Familiar navigation patterns can help people easily explore the information within your app — and save them from unnecessary confusion. We'll show you how to take advantage of existing navigation structures to simplify complex interactions in your app without compromising its personality. Learn best practices and common pitfalls when working with tab bars, modality, and more.
♪ instrumental hip hop music ♪ ♪ Hi, I'm Sarah McClanahan, and I'm a designer on the Evangelism team. Today, I'm going to share practical tips, guidance, and best practices for how to improve navigation on your iOS apps. When apps have great navigation, it's often unnoticed because people are able to focus on the content and experience. Navigation involves teaching people about how things behave, where things belong, and how things work in your app. The goal of navigation is to provide enough of a foundation of familiarity so that people can easily discover your content and interact with your app. When navigation deviates too far from our expectations or doesn't match our natural understanding of the world, we often feel frustrated and sense that an app is hard to use. But getting navigation right requires focus and intention. And although the concepts I'm covering today are not new, they are fundamental, and they're essential to having a successful app on iOS. So whether you're new to the platform or looking for ways to improve your app experience, then this session is for you. Today, we're going to discuss tab bars, a common form of navigation on iOS. Then we'll discuss interactions for moving between screens by exploring hierarchical navigation and modal presentations. As you can see, we'll only be covering a subset of the large topic area of navigation. But we'll start here because these core patterns represent a foundation which we often see misused, and understanding them can set you up for success as your app evolves or supports other devices. Let's get started with tab bars. Tab bars are a global navigation control that sit at the bottom of the screen, categorizing an app's content into different sections. Think of tabs as a control to reflect your information hierarchy. The UI control itself should translate an already-clear grouping and establish relationship between different areas of your app. So the Tab bar represents your top-level content, which should be the top of your app's hierarchy. Each tab communicates your app's menu of options, and these sections should be meaningful and descriptive. This likely sounds really straightforward, but in practice and for various reasons, it can be easy to lose sight of in your app. Let's look at some good examples. Without seeing any of the content of these apps, notice how the tabs hint at functionality. They tell a story about what the app can do just by displaying concise labels. Listen Now and Radio indicate that this is a content-based app with auditory media. For this app, Library and Albums hint at a content-rich app with a For You tab that signals strong personalization. This app has tabs that are so focused that their functionality is self-evident and tell me exactly what I can do in those content areas. What we see often is that the first tab of apps tend to be loaded heaviest with features. Try to create balance in your interface by distributing functionality throughout your tabs. Let's go through this with an example to explore how tabs can oftentimes be misguiding or confusing. Imagine I have a fake app that lets people discover curated routes in cities just like a local cyclist. And if you're traveling, moving to a new city, or just getting into the sport, then there's an easy way to save routes and create itineraries. Here it is. Since this app is about finding routes to bike, the first thing you'll see is a map view with filters for rides. Then, there's a section with an upcoming itinerary that I can interact with by editing the content or inviting friends. And then there are routes grouped together in collection views. It can be tempting to add all your functionality into one tab just like this, because it's available at a glance. Or maybe your app has evolved over time and you've lost sight of grouping your functionality into sections on the tab bar. Well today, I invite you to reconsider this in your app. In this design, people may have to scroll a lot for what they're looking for, and it takes effort to mentally parse unrelated, disparate features. Filtering a map view and editing an itinerary are two very different features -- and mindsets -- when someone opens this app to use it. Be cautious of combining your app's functionality in this way or doing it out of fear that people won't interact with the rest of your app. It's much easier to understand an app's functionality when it's well organized and clearly communicated. One way to do this is to take a step back and ask yourself, Why do people use your app? Remember, great apps have focused solutions. They aim to do a few things really well, opposed to trying to solve everything in one app. Let's reconsider the tab bar on this cycling app. People use this app to find routes in the places they care about, that are right for their level. This is one of the most important views in the app, as it represents the content that people care about the most. So let's take a step back and reassess the tab bar to understand how a route may be used and how that content can be represented in the app in a way that feels more balanced. This is a route detail. Someone would expect to see an overview, like distance and elevation gain, as well as access to the map and road surfaces throughout the route, like sidewalks or roads. Seeing specific callouts for steep climbs or descents could help me understand if this route is right for my level. And finally, food stops along the route are great for planning. OK. So, how do people make sense of this core functionality of viewing routes? Well, a route is only helpful if you know where it is located. Routes should likely have a relationship with the city they're associated with. That may lead me to have a city overview that tells me helpful information about cycling there. And if you scroll down the view, you'd have that list of all the routes you can ride. But this app also supports routes in different cities, which means each city should go back to a list of all places. Places can become the top level of the hierarchy when navigating to routes. As you can see, there's a lot of content in this workflow alone, and it's really key to the value that this app provides. This is great justification for a tab-bar item. Notice now how it's self-contained. It wouldn't make sense to put anything in this tab that isn't about a place. Part of designing great tab bars is organizing your content. Look for these natural ways to address relationships. I can go through this exercise with other key features in the app, like itineraries, and I can ask myself, What is an itinerary? How will people use it? And where can I dedicate a place for them in my app? Even if people are unfamiliar with the content of your app, and perhaps especially if they are, it's best to communicate your functionality and content clearly, assess where it belongs in your hierarchy, and how people engage with it. Then, this app can improve from having all of the features crammed into the first tab, to a much clearer and straightforward form of navigation. Now, the core functionality is more balanced on the tab bar because these sections hold up on their own. They are related, yet distinctly different content areas and workflows. This makes navigation so much more intuitive. Next, I want to discuss a slightly related topic, but we see it expressed differently. Avoid duplicating your functionality and consolidating it into a single tab. In content-rich apps like this one, a tab titled Home, may seem like an attractive catchall to showcase functionality throughout an app in a single place. For example, maybe it seems like people aren't engaging with the Itineraries feature, and you may be worried it's because they don't know the functionality exists.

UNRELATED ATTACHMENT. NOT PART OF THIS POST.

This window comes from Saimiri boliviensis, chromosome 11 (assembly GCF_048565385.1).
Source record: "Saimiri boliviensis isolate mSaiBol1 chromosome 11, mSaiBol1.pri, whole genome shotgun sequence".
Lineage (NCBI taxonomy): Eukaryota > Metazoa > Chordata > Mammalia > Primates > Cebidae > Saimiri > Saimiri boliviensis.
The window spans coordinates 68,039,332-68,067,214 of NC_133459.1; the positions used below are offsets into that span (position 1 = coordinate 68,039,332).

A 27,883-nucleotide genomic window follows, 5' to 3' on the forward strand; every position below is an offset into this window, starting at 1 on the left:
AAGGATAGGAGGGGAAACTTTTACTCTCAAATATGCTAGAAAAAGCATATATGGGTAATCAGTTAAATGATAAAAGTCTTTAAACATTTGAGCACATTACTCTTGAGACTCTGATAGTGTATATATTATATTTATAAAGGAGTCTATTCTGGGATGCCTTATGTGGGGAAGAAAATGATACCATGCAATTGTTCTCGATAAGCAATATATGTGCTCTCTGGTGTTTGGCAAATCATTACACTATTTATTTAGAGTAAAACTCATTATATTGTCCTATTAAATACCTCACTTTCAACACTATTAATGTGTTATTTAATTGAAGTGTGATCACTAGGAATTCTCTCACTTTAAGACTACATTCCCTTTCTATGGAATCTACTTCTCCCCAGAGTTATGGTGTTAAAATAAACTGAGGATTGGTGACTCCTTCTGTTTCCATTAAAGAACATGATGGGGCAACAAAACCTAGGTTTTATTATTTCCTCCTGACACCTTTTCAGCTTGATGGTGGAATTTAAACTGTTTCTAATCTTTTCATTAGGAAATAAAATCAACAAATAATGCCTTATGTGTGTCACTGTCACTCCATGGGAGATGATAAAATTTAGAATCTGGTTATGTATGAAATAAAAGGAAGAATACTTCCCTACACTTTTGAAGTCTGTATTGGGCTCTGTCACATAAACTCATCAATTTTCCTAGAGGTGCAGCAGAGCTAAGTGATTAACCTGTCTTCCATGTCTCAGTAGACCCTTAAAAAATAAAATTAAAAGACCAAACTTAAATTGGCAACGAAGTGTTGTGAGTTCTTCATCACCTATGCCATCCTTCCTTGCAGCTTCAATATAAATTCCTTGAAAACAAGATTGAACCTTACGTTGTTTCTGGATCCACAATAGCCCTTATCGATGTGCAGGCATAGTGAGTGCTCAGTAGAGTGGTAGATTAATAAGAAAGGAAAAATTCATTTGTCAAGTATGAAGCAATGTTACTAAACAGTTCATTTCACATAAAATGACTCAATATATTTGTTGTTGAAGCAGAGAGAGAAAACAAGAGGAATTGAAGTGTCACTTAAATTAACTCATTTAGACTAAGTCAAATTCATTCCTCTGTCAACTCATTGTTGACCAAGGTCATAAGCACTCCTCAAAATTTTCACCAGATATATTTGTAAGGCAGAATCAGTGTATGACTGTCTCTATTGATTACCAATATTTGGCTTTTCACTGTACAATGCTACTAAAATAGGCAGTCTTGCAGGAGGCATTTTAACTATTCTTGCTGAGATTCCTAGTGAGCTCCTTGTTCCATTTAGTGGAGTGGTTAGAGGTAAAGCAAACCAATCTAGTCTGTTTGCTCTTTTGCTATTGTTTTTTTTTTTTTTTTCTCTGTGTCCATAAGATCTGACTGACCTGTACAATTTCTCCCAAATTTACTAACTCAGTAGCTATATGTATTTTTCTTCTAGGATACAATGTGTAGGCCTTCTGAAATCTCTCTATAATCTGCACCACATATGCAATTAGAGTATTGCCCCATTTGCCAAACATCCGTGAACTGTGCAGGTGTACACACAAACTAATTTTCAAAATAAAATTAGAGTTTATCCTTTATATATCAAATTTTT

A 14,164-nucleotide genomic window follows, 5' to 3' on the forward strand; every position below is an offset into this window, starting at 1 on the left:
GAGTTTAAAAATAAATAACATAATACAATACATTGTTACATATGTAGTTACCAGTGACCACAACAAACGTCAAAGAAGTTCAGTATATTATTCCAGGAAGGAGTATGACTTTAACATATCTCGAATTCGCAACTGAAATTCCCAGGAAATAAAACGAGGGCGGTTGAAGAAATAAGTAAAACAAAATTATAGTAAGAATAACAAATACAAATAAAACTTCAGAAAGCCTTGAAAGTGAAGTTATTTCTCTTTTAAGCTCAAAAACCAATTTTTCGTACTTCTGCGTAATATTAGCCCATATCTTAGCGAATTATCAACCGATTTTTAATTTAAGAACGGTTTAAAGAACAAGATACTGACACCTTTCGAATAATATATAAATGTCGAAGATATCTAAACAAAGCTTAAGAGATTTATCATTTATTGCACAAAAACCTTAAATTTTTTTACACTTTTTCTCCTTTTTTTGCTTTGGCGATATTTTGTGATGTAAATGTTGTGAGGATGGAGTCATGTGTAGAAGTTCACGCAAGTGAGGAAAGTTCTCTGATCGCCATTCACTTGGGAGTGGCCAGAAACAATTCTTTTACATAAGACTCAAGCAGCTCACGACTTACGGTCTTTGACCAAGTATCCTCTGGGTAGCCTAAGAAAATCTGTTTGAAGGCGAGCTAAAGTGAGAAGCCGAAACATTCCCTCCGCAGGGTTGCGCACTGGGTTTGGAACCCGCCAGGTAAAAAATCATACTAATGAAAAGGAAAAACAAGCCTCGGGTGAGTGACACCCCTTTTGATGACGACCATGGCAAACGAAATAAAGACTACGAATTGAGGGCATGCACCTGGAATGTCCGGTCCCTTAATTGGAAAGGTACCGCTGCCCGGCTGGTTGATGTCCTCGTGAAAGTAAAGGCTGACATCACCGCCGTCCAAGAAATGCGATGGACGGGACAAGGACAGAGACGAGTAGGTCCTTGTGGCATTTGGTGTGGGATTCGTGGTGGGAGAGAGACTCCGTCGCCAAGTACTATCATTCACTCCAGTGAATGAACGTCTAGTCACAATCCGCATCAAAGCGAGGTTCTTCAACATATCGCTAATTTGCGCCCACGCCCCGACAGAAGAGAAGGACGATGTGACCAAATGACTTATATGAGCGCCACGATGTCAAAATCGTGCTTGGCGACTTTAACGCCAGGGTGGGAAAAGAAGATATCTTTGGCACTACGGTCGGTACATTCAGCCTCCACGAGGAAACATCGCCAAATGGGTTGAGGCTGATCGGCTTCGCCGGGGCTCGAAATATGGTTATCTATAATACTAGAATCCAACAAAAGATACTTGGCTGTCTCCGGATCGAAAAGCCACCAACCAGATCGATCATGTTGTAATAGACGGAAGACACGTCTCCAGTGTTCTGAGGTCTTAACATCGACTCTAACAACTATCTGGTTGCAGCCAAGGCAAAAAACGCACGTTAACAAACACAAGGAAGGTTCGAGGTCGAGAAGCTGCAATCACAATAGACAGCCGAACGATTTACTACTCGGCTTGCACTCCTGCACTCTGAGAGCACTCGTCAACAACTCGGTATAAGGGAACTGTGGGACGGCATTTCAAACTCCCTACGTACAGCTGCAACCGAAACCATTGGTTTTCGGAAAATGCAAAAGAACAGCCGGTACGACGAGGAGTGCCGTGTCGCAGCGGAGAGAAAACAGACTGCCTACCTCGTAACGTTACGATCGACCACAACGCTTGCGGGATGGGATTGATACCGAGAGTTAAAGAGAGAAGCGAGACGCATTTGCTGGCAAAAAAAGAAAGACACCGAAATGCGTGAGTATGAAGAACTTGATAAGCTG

So it may seem logical to encourage engagement by repeating actions in the tab bar for more visibility, such as New Itinerary on the Places cards and maybe creating a version of an itinerary view that has the features front and center, such as inviting friends; or listing the stops with an easy action to add. It might be tempting to do this out of fear that some functionality won't be discovered throughout your app. And to clarify, this isn't about duplicating content. In many scenarios, it can make sense to have similar types of content, like songs or photos, exist on many tabs, but organized in a different way. But when it's your app's functionality, which are the actions people can take to achieve things, the redundancy creates confusion. And in practice, Home tabs disrupt an app's hierarchy. If functionality from different tabs or areas throughout an app are duplicated and added to a single screen without sufficient context, it creates redundancy and confusion. Home becomes the tab where every feature is fighting for real estate, because the tab is trying to solve a problem of discoverability. But in reality, it creates a dissociation between understanding content and how to act on it. If this is your app, consider removing the Home tab altogether. The redundancy of features prohibits people from understanding where things belong and why. Another concern about Home tabs is that the repeated functionality may cause someone to tab-jump because the action exists in another tab too. Transporting someone to another tab by tapping on an element within a view is jarring and disorienting. Never force someone to change tabs automatically. Next, one of the biggest selling points of a tabbed navigation is access to multiple top-level hierarchies, so avoid hiding or removing the tab bar throughout your navigation. Persistent access to the tab bar gives someone the ability to toggle between different levels of your information hierarchy while maintaining context in each. For example, I can look at a new route I'm considering riding in the Places tab and compare it to an itinerary I'm building in the Itinerary tab with routes I've already saved that are two levels deep into my hierarchy. This only works well if tabs have defined purpose and represent specific categories of content. Finally, all of the work you invest in a solid information architecture should be honored with clear and concise labels. Let's look at an Apple Design winner from the Interaction category this year. This is the Slopes app. I think it's so great that when you launch the app, you land on the middle tab, which is your Logbook with your season stats. The other tabs are specific. They're easy to understand, and I have an immediate sense of what the app does and how to use it. At a glance, this is because the labels are representative of the content. Record a ski day, browse resorts, compare stats with friends; they all represent core functionality with a succinct label. Tab bars are a powerful control for navigation. Let's recap everything we've learned. Use tabs to reflect your information hierarchy. Organize your features in a way that balances them across your tabs. Avoid duplicating features and merging them into a single tab. Always keep the tab bar persistent throughout your app. Finally, use clear and concise labels for each tab. All right, let's dive into interactions. When it comes to navigating between screens of an app, there are two very common forms of transition: you can navigate through an app's hierarchy with a term we sometimes refer to as a "push," such as pushing into more detail. Or, you can transition with a modal presentation. These are nonintrusive and familiar ways to traverse an app's hierarchy and transition between views. Let me show you both. When you transition through hierarchical navigation, a view pushes, which means a person has tapped on an element and the next screen slides into view from right to left. A push transition is an expected default when drilling further into an app's hierarchy. Pushing is great because it directly reflects your information hierarchy. It's a literal representation of moving through content from a high level and drilling into more detail. On the other hand, a modal is reserved for a self-contained task in an interface. Modals work great for workflows that are independent, meaning someone has enough information in that view to make decisions and complete a task. Modals are unique because they create focus by separating people from the information hierarchy. For example, creating a new itinerary is presented in a modal view. Someone can make selections or input data such as a title, a city, a range of dates, and even invite friends. This is suitable for a modal because the UI is intended to be edited and completed before dismissing the view or navigating around the rest of the app. Since it's all user input, the rest of the app isn't needed as a reference to complete the fields. Now that you're familiar with these interactions, let's dive deep on both. Starting with hierarchical navigation. Here are a couple of guidelines to consider. Use a push transition to navigate between different levels of your app's hierarchy. Hierarchical navigation reinforces the relationship between top-level and secondary content. The top-level content is higher in the hierarchy. As I want more detail, I access the supplemental views by drilling into the hierarchy. As I make selections, I narrow my options and eliminate access to the rest of the hierarchy. This is how it should be. Content should become increasingly more specific and there should be fewer options as I push in and drill into detail. When using a push transition, it's really important that the tab bar remains persistently anchored to the bottom of the screen. As we talked about before, this is one of the biggest selling points of a tabbed navigation. It's consistent. It gives access to core areas of your app because it's always available. This means people can explore content at different hierarchies. As views push in, it feels natural to swipe left to right to go back to where you came from without losing access to hierarchies in other tabs where your state should be preserved. Next, it's important to use the navigation bar at the top of the screen with appropriate labels to orient people in your hierarchy. Let me show you. As I drill into content and move through my information hierarchy, notice how the back button in the navigation bar changes to reflect the title of the screen I just came from. This is helpful as I navigate further into an app by scrolling screens and drilling in, so I never have to remember where I came from or how to get back there, because the back button can indicate the level up in the hierarchy. The other place to use hierarchical navigation is in all instances when a disclosure indicator is used. A disclosure indicator, which is also referred to as a chevron, points in the direction you're expected to transition to. When a chevron initiates a different transition, there's a disconnect between what the UI represents and the interaction that follows. The concept of pushing maps to our mental model of progression. In western cultures, we read left to right, and that direction indicates progress. But in right to left languages, such as Arabic and Hebrew, the mental model of progress is flowing in the other direction. If your app supports right to left languages, then the transition of pushing is flipped to create an association with the flow of content. The last consideration for when to use hierarchical navigation is about the context of the workflow, such as when someone is navigating frequently between content. If you're presenting a workflow that you expect people to interact with frequently by toggling between views often, app switching during the workflow, or spending significant time in the view, then use a push. A familiar example is the Messages app. Even though the hierarchy is relatively flat, I can easily move in and out of the messages with a push transition. If each message wasn't a push, but instead a modal, it would be difficult to seamlessly move between different chats. Messaging should feel fluid, but dismissing a modal when it's not relevant makes people have to think about leaving the screen, and that feels overcomplicated. Pushing allows frictionless transition between core areas of an app. That is an overview of hierarchical navigation. Let's review. Primarily, push transitions are used to traverse an app's hierarchy. Always keep the tab bar persistently anchored to the bottom of the screen. Use the navigation bar of each screen to reflect a clear title and back label to orient people in your hierarchy. Use a push when a disclosure indicator is present. And when workflows require navigating frequently between content. Hierarchical navigation is a very common and a relatively simple interaction, so this transition is likely to be used frequently in your app. However, modal presentations are more about a context shift. It's about isolating someone into a focused workflow or self-contained task. When using modals on iOS, always present them from the bottom of the screen. A modal interrupts information hierarchy. It comes from the bottom of the screen to cover your tab bar. This prevents people from drilling further into your app. And it's an intentional disruption because the purpose is to reinforce focus. So now you may be wondering, what is a self-contained task? Let's talk about three broad examples. You can use modal presentations for a simple task, a multi-step task, or for full-screen content. I'll share an example of each. First, use modality for a workflow that requires accomplishing a simple task, such as creating an event or setting a reminder. Creating a reminder requires I edit and modify the entry fields. Locking in focus while doing this helps someone achieve this task without distraction. It also minimizes the possibility of accidentally abandoning the flow by tapping on another element or tab. Second, use modality for a workflow that accommodates a complicated task. This is potentially multiple steps such as adding a transit card to the wallet. It may seem counterintuitive to use a modal for a complicated task, but remember, the purpose is to reinforce focus by hiding the tab bar and preventing people from moving around the app before the task is complete or canceled. And third, use a modal when viewing an article, video, or full-screen content that requires minimal additional navigation. When in the Fitness app starting a workout, which is presented as a video, is a great scenario for a modal presentation. In the hierarchical section, we talked about the importance of the navigation bar to orient people. It's equally important with modal presentations. When looking at the anatomy of a modal, think about the navigation bar as a guide for wayfinding. The use of labels and actions can make people feel confident about where they are and what actions they can take to go other places. A title helps orient people to the content of the screen, such as "New Itinerary." The right label is intended to be the preferred action, so it's often seen in a bolder font to emphasize importance. The label itself is a concise, affirmative verb that tells me exactly what to expect when tapped. The preferred action dismisses the modal and the previous state of the app should be preserved. If there is not yet input or interaction on the modal, then having the preferred action be inactive is a good way to clarify that fields are required in order to save or continue. If you have a preferred action, then using the left action to dismiss the modal with "Cancel" clearly indicates that I'm abandoning the workflow. If I've entered any information before tapping Cancel, this is a good time to display an alert, or an action sheet as you see here. Letting someone know that they will lose the data if continuing to cancel. But if I haven't interacted with the UI, tapping Cancel should simply dismiss the modal. Use close symbols sparingly and only when modal presentations require minimal interaction and no text input. Sometimes, you'll see an "X" in a modal as the primary way to dismiss, such as this article from the Today tab in the App Store. The close symbol works here because there is no user input, so the subtle dismiss action helps someone focus on the content. Here's an example of how the close symbol can be problematic in a modal that requires input and interaction. After I select a filter, if I tap close, will the selections be applied or canceled? Without a clearly labeled action, people will wonder, "What happens if I tap close?" So keep in mind that using labels in the navigation bar is usually preferred, as it's more affirming and the actions are more explicit. Lastly, we try to limit modals over modals because it can feel jarring and overcomplicated. It's worth calling out, that a modal view itself can support subviews and transitions when relevant. I mentioned earlier that this is an edit view, meaning that the text fields and table cells have selections and input which are intended to be interacted with and not just viewed. For example, I can tap on a table cell of one of my friends I've added to the itinerary. You expect this to push because it has a chevron, remember? When I push in, this view may show information about Kate and give me the option to remove her from the itinerary. But the labels "Add People" and "Upload Photo" are in tint color, which indicates that these actions are tappable. In each of these scenarios, they're workflows within workflows. I started by adding an itinerary, now I'm adding a photo to the itinerary. Uploading a photo is a workflow that includes quite a bit of interaction, like scrolling through my camera roll and selecting a new photo. I would also define this as a self-contained task. Once a photo is chosen, that modal is dismissed and I'm back to the first modal of the new itinerary. Try to limit multiple modality stacks, but sometimes they're required to drive consistency and focus in subviews. That is an overview of modal presentation on iOS. Modals should present from the bottom of the screen. They can be used for three types of tasks: simple, multi-step, or full-screen. Use the preferred and cancel actions in the navigation bar. Use the close symbol for content with minimal interaction. And limit modals over modals. I hope this deep dive was helpful for you. When designing navigation for your iOS apps, think about how content is organized, how people interact with your functionality, and how best to represent it in relation to your hierarchy. This way, people can easily access and interact with all of your app's amazing features. Thanks for listening. ♪